By Chandrama Anderson
E-mail Chandrama Anderson
About this blog: About this blog: I am a LMFT specializing in couples counseling and grief and have lived in Silicon Valley since 1969. I'm the president of Connect2 Marriage Counseling. I worked in high-tech at Apple, Stanford University, and in ... (More)
About this blog: About this blog: I am a LMFT specializing in couples counseling and grief and have lived in Silicon Valley since 1969. I'm the president of Connect2 Marriage Counseling. I worked in high-tech at Apple, Stanford University, and in Silicon Valley for 15 years before becoming a therapist. My background in high-tech is helpful in understanding local couples' dynamics and the pressures of living here. I am a wife, mom, sister, friend, author, and lifelong advocate for causes I believe in (such as marriage equality). My parents are both deceased. My son graduated culinary school and is heading toward a degree in Sociology. I enjoy reading, hiking, water fitness, movies, 49ers and Stanford football, Giants baseball, and riding a tandem bike with my husband. I love the beach and mountains; nature is my place of restoration. In my work with couples, and in this blog, I combine knowledge from many fields to bring you my best ideas, tips, tools and skills, plus book and movie reviews, and musings to help you be your genuine self, find your own voice, and have a happy and healthy relationship. Don't be surprised to hear about brain research and business skills, self-soothing techniques from all walks of life, suggestions and experiments, and anything that lights my passion for couples. (Author and Licensed Marriage and Family Therapist, Calif. Lic # MFC 45204.) (Hide)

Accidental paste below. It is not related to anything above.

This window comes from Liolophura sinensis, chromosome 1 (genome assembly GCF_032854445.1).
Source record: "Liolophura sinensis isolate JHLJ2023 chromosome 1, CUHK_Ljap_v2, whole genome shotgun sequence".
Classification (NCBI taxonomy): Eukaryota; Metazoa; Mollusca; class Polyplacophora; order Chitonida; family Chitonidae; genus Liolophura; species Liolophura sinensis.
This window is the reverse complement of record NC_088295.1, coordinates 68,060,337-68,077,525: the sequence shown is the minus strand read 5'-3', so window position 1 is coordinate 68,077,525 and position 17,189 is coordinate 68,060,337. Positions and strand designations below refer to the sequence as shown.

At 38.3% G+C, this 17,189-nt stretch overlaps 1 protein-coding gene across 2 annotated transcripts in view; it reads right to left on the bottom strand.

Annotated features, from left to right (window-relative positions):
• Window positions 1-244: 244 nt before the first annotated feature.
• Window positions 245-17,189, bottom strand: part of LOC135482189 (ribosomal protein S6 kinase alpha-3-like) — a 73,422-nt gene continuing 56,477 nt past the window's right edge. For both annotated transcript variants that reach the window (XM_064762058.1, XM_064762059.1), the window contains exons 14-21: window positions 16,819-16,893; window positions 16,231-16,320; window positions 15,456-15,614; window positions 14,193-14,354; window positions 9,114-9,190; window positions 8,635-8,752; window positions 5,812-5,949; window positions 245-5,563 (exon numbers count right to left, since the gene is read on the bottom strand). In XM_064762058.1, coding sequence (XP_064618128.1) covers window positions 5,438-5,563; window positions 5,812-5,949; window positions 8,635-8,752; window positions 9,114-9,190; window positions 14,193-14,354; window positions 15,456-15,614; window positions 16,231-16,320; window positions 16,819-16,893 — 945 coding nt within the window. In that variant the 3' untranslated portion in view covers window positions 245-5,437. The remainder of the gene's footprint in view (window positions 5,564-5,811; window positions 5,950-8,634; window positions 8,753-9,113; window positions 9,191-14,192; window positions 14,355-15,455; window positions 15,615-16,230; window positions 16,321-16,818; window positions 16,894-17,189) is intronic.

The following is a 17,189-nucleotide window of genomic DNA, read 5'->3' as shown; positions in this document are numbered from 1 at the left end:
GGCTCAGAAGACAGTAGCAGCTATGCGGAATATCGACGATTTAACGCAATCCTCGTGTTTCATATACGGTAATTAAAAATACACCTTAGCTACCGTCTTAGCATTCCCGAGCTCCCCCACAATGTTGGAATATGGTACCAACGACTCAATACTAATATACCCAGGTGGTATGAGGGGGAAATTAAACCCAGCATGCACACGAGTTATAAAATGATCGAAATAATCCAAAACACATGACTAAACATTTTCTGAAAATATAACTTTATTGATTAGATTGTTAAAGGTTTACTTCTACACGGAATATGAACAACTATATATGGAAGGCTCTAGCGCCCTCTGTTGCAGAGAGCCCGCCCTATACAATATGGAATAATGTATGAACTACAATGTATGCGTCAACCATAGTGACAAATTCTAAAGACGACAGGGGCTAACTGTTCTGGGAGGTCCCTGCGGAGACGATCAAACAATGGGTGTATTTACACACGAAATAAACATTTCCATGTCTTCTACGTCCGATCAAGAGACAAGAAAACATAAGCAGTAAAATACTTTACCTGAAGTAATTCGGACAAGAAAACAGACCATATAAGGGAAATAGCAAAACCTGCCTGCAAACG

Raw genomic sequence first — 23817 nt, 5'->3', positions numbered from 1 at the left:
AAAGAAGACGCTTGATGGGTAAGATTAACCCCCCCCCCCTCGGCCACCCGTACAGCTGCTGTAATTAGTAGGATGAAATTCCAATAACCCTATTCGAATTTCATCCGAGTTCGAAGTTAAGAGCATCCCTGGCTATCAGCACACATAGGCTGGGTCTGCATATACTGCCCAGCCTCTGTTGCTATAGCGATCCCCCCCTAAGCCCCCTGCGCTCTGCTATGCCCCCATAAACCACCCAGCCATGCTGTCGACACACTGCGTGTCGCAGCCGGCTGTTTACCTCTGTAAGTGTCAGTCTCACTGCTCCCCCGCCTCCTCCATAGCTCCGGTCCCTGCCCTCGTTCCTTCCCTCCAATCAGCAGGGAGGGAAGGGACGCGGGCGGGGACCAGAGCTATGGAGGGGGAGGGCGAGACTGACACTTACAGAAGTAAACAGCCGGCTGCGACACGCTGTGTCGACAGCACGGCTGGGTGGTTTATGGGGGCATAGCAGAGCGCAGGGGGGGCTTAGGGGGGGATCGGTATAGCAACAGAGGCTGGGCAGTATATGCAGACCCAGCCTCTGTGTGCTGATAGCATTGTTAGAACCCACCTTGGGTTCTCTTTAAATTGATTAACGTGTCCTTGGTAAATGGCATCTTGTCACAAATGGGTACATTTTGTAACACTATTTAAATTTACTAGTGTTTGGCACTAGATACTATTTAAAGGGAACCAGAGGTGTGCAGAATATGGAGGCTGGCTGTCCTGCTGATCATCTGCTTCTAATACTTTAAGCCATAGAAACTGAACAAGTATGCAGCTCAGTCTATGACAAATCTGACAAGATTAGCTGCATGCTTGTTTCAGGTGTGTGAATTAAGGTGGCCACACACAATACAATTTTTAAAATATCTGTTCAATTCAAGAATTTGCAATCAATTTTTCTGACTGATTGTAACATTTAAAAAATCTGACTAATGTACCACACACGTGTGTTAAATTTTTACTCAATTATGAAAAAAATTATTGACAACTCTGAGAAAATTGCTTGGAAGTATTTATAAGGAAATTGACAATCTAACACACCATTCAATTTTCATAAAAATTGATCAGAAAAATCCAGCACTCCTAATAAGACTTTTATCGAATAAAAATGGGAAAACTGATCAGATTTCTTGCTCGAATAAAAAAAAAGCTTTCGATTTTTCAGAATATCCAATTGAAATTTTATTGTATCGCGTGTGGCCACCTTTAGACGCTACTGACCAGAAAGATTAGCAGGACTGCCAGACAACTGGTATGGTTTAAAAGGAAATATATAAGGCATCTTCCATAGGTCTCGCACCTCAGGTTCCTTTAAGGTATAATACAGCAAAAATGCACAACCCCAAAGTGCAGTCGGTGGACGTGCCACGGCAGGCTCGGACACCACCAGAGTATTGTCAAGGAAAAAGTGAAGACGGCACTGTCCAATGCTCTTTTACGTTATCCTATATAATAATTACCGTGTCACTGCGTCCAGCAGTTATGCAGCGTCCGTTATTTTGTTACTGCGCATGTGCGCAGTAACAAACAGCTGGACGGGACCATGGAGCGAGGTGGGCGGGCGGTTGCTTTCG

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Repeating is a sign that we don't feel heard, or we feel misunderstood; that our mate is brushing aside our words and the meanings behind them. So we repeat (turn up our volume) in the hopes of being heard; often it just leads to escalation, and then our primal brain kicks into fight, flight, or freeze.
Repeating ourselves is pretty straightforward; we say the same thing multiple times. I'm not sure how aware we are of repeating ourselves, as when I bring it up to a wife or husband in couples counseling, he or she seems surprised. So begin to notice if you are a repeater.
"You" sentences, on the other hand, are either poking at our spouse, or are another way of brushing aside what our mate has said; by turning it back on him, getting the heat off of me. They are accusatory, critical, or contemptuous.
Let me give examples of the "You" sentences: You never listen to me. You never take my feelings into account. You're too emotional. You don't pay attention to money. You always do what you want. You don't load the dishwasher properly. You don't drive right . . . fill in the blank.
Our brain is wired from earliest evolution to survive, and when it perceives threat, we will either fight (yell), flight (walk away from our mate in the midst of an argument), or freeze (go silent, hunker down until it's over).
Often couples have differing reactions to perceived threat (i.e. one yells, the other either freezes or flights). So in addition to not feeling heard or understood, their primal reactions are misunderstood and that can escalate the interaction even further.
Note: These differences can show up on the intimacy side too, often called the pursuer/distance or wave/island dynamic.
We have to get out of these cycles
Recognizing them is the first step. Try just this one experiment this week: If you are the talker, say, "I don't feel heard," or if you are the listener, say "I'm not sure what you mean by that, can you tell me more?"
Leave out all the rest (the editorial, as we like to say at our house). No repeating, no "you" sentences.